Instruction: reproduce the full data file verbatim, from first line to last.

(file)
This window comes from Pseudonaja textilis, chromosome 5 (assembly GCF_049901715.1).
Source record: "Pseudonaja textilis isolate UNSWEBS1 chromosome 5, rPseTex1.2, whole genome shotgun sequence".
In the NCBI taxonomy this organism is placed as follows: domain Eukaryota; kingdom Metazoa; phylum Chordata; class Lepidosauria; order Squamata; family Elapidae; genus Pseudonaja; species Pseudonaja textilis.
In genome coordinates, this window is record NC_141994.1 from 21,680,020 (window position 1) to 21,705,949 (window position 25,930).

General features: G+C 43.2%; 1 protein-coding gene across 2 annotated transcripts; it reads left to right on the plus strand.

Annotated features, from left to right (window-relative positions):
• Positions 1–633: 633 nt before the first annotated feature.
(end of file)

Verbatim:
This window comes from Pseudonaja textilis, chromosome 5 (assembly GCF_049901715.1).
Source record: "Pseudonaja textilis isolate UNSWEBS1 chromosome 5, rPseTex1.2, whole genome shotgun sequence".
In the NCBI taxonomy this organism is placed as follows: domain Eukaryota; kingdom Metazoa; phylum Chordata; class Lepidosauria; order Squamata; family Elapidae; genus Pseudonaja; species Pseudonaja textilis.
In genome coordinates, this window is record NC_141994.1 from 21,680,020 (window position 1) to 21,705,949 (window position 25,930).

General features: G+C 43.2%; 1 protein-coding gene across 2 annotated transcripts; it reads left to right on the plus strand.

Annotated features, from left to right (window-relative positions):
• Positions 1–633: 633 nt before the first annotated feature.